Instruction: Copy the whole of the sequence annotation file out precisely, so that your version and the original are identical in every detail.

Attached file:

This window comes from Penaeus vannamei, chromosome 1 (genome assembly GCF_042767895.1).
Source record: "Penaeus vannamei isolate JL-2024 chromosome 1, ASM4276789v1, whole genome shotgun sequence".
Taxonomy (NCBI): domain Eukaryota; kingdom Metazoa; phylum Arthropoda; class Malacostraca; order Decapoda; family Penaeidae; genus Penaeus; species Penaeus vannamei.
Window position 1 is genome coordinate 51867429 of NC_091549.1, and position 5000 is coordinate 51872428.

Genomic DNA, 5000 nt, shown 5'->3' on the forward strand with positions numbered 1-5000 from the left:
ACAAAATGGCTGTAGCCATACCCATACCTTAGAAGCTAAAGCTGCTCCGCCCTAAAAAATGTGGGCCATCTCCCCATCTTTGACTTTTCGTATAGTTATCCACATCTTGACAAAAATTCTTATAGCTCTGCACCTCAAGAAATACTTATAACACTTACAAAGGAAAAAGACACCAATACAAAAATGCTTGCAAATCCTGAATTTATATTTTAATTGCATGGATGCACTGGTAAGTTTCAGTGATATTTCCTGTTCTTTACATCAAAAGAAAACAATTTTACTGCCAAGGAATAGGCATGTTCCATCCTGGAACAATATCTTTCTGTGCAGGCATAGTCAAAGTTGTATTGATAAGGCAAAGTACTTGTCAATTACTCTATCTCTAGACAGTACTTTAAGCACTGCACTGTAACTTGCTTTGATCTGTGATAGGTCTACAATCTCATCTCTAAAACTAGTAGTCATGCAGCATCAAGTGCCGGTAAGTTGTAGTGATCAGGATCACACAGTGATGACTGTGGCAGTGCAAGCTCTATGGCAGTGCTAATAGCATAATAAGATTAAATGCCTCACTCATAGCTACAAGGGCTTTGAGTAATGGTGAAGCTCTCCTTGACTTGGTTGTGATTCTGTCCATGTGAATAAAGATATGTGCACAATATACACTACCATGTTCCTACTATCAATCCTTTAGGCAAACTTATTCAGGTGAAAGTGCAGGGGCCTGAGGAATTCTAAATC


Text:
This window comes from Penaeus vannamei, chromosome 1 (genome assembly GCF_042767895.1).
Source record: "Penaeus vannamei isolate JL-2024 chromosome 1, ASM4276789v1, whole genome shotgun sequence".
Taxonomy (NCBI): domain Eukaryota; kingdom Metazoa; phylum Arthropoda; class Malacostraca; order Decapoda; family Penaeidae; genus Penaeus; species Penaeus vannamei.
Window position 1 is genome coordinate 51867429 of NC_091549.1, and position 5000 is coordinate 51872428.

Genomic DNA, 5000 nt, shown 5'->3' on the forward strand with positions numbered 1-5000 from the left:
ACAAAATGGCTGTAGCCATACCCATACCTTAGAAGCTAAAGCTGCTCCGCCCTAAAAAATGTGGGCCATCTCCCCATCTTTGACTTTTCGTATAGTTATCCACATCTTGACAAAAATTCTTATAGCTCTGCACCTCAAGAAATACTTATAACACTTACAAAGGAAAAAGACACCAATACAAAAATGCTTGCAAATCCTGAATTTATATTTTAATTGCATGGATGCACTGGTAAGTTTCAGTGATATTTCCTGTTCTTTACATCAAAAGAAAACAATTTTACTGCCAAGGAATAGGCATGTTCCATCCTGGAACAATATCTTTCTGTGCAGGCATAGTCAAAGTTGTATTGATAAGGCAAAGTACTTGTCAATTACTCTATCTCTAGACAGTACTTTAAGCACTGCACTGTAACTTGCTTTGATCTGTGATAGGTCTACAATCTCATCTCTAAAACTAGTAGTCATGCAGCATCAAGTGCCGGTAAGTTGTAGTGATCAGGATCACACAGTGATGACTGTGGCAGTGCAAGCTCTATGGCAGTGCTAATAGCATAATAAGATTAAATGCCTCACTCATAGCTACAAGGGCTTTGAGTAATGGTGAAGCTCTCCTTGACTTGGTTGTGATTCTGTCCATGTGAATAAAGATATGTGCACAATATACACTACCATGTTCCTACTATCAATCCTTTAGGCAAACTTATTCAGGTGAAAGTGCAGGGGCCTGAGGAATTCTAAATC